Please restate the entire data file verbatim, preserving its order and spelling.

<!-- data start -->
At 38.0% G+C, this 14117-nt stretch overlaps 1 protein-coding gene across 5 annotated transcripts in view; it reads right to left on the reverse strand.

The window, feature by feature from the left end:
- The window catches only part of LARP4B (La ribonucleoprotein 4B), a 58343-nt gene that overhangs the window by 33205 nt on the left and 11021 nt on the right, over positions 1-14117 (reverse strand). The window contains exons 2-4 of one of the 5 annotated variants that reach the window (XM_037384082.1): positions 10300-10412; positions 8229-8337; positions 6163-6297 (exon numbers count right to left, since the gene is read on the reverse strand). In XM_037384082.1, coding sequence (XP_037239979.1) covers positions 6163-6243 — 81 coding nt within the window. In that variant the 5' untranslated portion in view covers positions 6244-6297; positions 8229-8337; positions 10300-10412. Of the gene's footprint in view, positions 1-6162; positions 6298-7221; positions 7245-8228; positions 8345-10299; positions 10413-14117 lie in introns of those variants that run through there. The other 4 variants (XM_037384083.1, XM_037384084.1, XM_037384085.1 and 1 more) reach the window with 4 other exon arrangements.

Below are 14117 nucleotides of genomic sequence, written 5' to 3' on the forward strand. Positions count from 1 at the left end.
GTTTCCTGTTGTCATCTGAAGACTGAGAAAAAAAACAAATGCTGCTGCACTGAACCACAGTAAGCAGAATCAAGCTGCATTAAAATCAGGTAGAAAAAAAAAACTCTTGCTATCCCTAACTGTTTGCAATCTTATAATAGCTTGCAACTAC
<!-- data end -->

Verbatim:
At 38.0% G+C, this 14117-nt stretch overlaps 1 protein-coding gene across 5 annotated transcripts in view; it reads right to left on the reverse strand.

The window, feature by feature from the left end:
- The window catches only part of LARP4B (La ribonucleoprotein 4B), a 58343-nt gene that overhangs the window by 33205 nt on the left and 11021 nt on the right, over positions 1-14117 (reverse strand). The window contains exons 2-4 of one of the 5 annotated variants that reach the window (XM_037384082.1): positions 10300-10412; positions 8229-8337; positions 6163-6297 (exon numbers count right to left, since the gene is read on the reverse strand). In XM_037384082.1, coding sequence (XP_037239979.1) covers positions 6163-6243 — 81 coding nt within the window. In that variant the 5' untranslated portion in view covers positions 6244-6297; positions 8229-8337; positions 10300-10412. Of the gene's footprint in view, positions 1-6162; positions 6298-7221; positions 7245-8228; positions 8345-10299; positions 10413-14117 lie in introns of those variants that run through there. The other 4 variants (XM_037384083.1, XM_037384084.1, XM_037384085.1 and 1 more) reach the window with 4 other exon arrangements.

Below are 14117 nucleotides of genomic sequence, written 5' to 3' on the forward strand. Positions count from 1 at the left end.
GTTTCCTGTTGTCATCTGAAGACTGAGAAAAAAAACAAATGCTGCTGCACTGAACCACAGTAAGCAGAATCAAGCTGCATTAAAATCAGGTAGAAAAAAAAAACTCTTGCTATCCCTAACTGTTTGCAATCTTATAATAGCTTGCAACTAC